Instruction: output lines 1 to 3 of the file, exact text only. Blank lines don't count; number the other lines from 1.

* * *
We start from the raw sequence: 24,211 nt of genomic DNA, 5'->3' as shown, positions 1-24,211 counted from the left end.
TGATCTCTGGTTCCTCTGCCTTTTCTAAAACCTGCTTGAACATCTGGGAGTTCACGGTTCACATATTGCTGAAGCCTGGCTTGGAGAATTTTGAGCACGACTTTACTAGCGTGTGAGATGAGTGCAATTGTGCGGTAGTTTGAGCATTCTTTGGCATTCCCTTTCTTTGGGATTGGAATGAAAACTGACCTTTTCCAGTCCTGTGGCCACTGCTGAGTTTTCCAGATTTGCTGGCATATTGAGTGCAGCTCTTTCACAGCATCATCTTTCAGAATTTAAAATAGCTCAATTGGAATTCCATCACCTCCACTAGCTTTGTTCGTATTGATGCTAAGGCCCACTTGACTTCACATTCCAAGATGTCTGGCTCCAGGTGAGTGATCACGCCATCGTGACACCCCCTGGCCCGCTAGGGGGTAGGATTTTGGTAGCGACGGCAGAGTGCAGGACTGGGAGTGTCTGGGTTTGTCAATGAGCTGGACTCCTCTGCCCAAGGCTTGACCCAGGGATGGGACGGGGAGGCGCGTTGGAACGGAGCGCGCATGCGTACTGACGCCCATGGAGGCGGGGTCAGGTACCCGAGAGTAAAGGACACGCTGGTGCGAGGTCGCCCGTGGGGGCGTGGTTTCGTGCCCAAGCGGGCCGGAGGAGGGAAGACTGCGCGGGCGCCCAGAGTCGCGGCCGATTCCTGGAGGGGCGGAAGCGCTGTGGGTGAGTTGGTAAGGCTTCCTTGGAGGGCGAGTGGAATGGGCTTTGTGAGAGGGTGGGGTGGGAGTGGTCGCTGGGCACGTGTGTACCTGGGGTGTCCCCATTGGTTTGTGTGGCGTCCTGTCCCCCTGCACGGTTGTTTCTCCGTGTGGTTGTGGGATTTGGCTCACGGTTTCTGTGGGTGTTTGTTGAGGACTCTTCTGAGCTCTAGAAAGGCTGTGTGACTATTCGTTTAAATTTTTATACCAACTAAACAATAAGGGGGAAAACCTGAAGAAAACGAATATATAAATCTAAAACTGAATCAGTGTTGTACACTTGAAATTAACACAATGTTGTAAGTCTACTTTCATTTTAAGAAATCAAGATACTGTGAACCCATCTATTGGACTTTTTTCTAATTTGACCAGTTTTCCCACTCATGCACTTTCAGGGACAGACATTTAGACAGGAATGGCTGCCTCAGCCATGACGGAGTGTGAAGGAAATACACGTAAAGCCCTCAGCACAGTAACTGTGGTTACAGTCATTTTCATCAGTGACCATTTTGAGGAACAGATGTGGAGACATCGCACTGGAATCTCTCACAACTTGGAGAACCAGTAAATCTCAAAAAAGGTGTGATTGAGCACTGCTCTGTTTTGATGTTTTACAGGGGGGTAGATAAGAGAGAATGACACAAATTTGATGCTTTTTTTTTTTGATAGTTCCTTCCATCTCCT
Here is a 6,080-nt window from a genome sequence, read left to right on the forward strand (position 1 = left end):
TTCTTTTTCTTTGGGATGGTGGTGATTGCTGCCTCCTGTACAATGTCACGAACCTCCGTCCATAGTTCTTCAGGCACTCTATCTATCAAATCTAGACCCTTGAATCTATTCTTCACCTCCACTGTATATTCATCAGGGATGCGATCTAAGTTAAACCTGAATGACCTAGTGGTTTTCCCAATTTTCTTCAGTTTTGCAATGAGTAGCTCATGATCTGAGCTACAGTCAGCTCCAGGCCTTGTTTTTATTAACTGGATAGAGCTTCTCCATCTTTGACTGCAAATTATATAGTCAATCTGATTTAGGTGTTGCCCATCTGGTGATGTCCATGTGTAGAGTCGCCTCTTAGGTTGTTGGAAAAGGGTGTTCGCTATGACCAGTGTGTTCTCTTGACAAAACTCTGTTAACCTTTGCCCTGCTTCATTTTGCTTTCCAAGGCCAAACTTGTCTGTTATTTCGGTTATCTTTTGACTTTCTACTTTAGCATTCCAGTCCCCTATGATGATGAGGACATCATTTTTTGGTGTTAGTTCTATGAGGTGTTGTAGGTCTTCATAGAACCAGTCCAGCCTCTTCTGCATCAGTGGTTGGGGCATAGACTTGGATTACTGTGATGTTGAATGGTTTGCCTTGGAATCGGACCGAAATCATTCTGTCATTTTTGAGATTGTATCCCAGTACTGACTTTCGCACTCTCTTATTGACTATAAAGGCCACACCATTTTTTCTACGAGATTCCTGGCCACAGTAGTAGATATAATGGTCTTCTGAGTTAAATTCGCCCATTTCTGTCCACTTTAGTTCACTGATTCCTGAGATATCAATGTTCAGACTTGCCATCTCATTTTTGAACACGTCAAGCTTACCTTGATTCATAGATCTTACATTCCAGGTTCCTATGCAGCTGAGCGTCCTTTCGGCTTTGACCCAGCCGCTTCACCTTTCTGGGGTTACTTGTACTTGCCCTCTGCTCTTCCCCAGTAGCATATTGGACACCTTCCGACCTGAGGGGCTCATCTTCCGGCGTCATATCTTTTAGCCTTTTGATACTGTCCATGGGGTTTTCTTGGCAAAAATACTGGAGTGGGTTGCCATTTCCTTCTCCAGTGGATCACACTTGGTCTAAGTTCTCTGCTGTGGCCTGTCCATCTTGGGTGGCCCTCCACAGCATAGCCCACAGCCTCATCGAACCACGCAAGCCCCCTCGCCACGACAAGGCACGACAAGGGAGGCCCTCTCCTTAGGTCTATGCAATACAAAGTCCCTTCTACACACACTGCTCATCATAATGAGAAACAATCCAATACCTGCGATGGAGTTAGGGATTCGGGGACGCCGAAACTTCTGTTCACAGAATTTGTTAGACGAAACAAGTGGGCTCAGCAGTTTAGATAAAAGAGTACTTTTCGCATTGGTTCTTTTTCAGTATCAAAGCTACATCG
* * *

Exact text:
We start from the raw sequence: 24,211 nt of genomic DNA, 5'->3' as shown, positions 1-24,211 counted from the left end.
TGATCTCTGGTTCCTCTGCCTTTTCTAAAACCTGCTTGAACATCTGGGAGTTCACGGTTCACATATTGCTGAAGCCTGGCTTGGAGAATTTTGAGCACGACTTTACTAGCGTGTGAGATGAGTGCAATTGTGCGGTAGTTTGAGCATTCTTTGGCATTCCCTTTCTTTGGGATTGGAATGAAAACTGACCTTTTCCAGTCCTGTGGCCACTGCTGAGTTTTCCAGATTTGCTGGCATATTGAGTGCAGCTCTTTCACAGCATCATCTTTCAGAATTTAAAATAGCTCAATTGGAATTCCATCACCTCCACTAGCTTTGTTCGTATTGATGCTAAGGCCCACTTGACTTCACATTCCAAGATGTCTGGCTCCAGGTGAGTGATCACGCCATCGTGACACCCCCTGGCCCGCTAGGGGGTAGGATTTTGGTAGCGACGGCAGAGTGCAGGACTGGGAGTGTCTGGGTTTGTCAATGAGCTGGACTCCTCTGCCCAAGGCTTGACCCAGGGATGGGACGGGGAGGCGCGTTGGAACGGAGCGCGCATGCGTACTGACGCCCATGGAGGCGGGGTCAGGTACCCGAGAGTAAAGGACACGCTGGTGCGAGGTCGCCCGTGGGGGCGTGGTTTCGTGCCCAAGCGGGCCGGAGGAGGGAAGACTGCGCGGGCGCCCAGAGTCGCGGCCGATTCCTGGAGGGGCGGAAGCGCTGTGGGTGAGTTGGTAAGGCTTCCTTGGAGGGCGAGTGGAATGGGCTTTGTGAGAGGGTGGGGTGGGAGTGGTCGCTGGGCACGTGTGTACCTGGGGTGTCCCCATTGGTTTGTGTGGCGTCCTGTCCCCCTGCACGGTTGTTTCTCCGTGTGGTTGTGGGATTTGGCTCACGGTTTCTGTGGGTGTTTGTTGAGGACTCTTCTGAGCTCTAGAAAGGCTGTGTGACTATTCGTTTAAATTTTTATACCAACTAAACAATAAGGGGGAAAACCTGAAGAAAACGAATATATAAATCTAAAACTGAATCAGTGTTGTACACTTGAAATTAACACAATGTTGTAAGTCTACTTTCATTTTAAGAAATCAAGATACTGTGAACCCATCTATTGGACTTTTTTCTAATTTGACCAGTTTTCCCACTCATGCACTTTCAGGGACAGACATTTAGACAGGAATGGCTGCCTCAGCCATGACGGAGTGTGAAGGAAATACACGTAAAGCCCTCAGCACAGTAACTGTGGTTACAGTCATTTTCATCAGTGACCATTTTGAGGAACAGATGTGGAGACATCGCACTGGAATCTCTCACAACTTGGAGAACCAGTAAATCTCAAAAAAGGTGTGATTGAGCACTGCTCTGTTTTGATGTTTTACAGGGGGGTAGATAAGAGAGAATGACACAAATTTGATGCTTTTTTTTTTTGATAGTTCCTTCCATCTCCT
Here is a 6,080-nt window from a genome sequence, read left to right on the forward strand (position 1 = left end):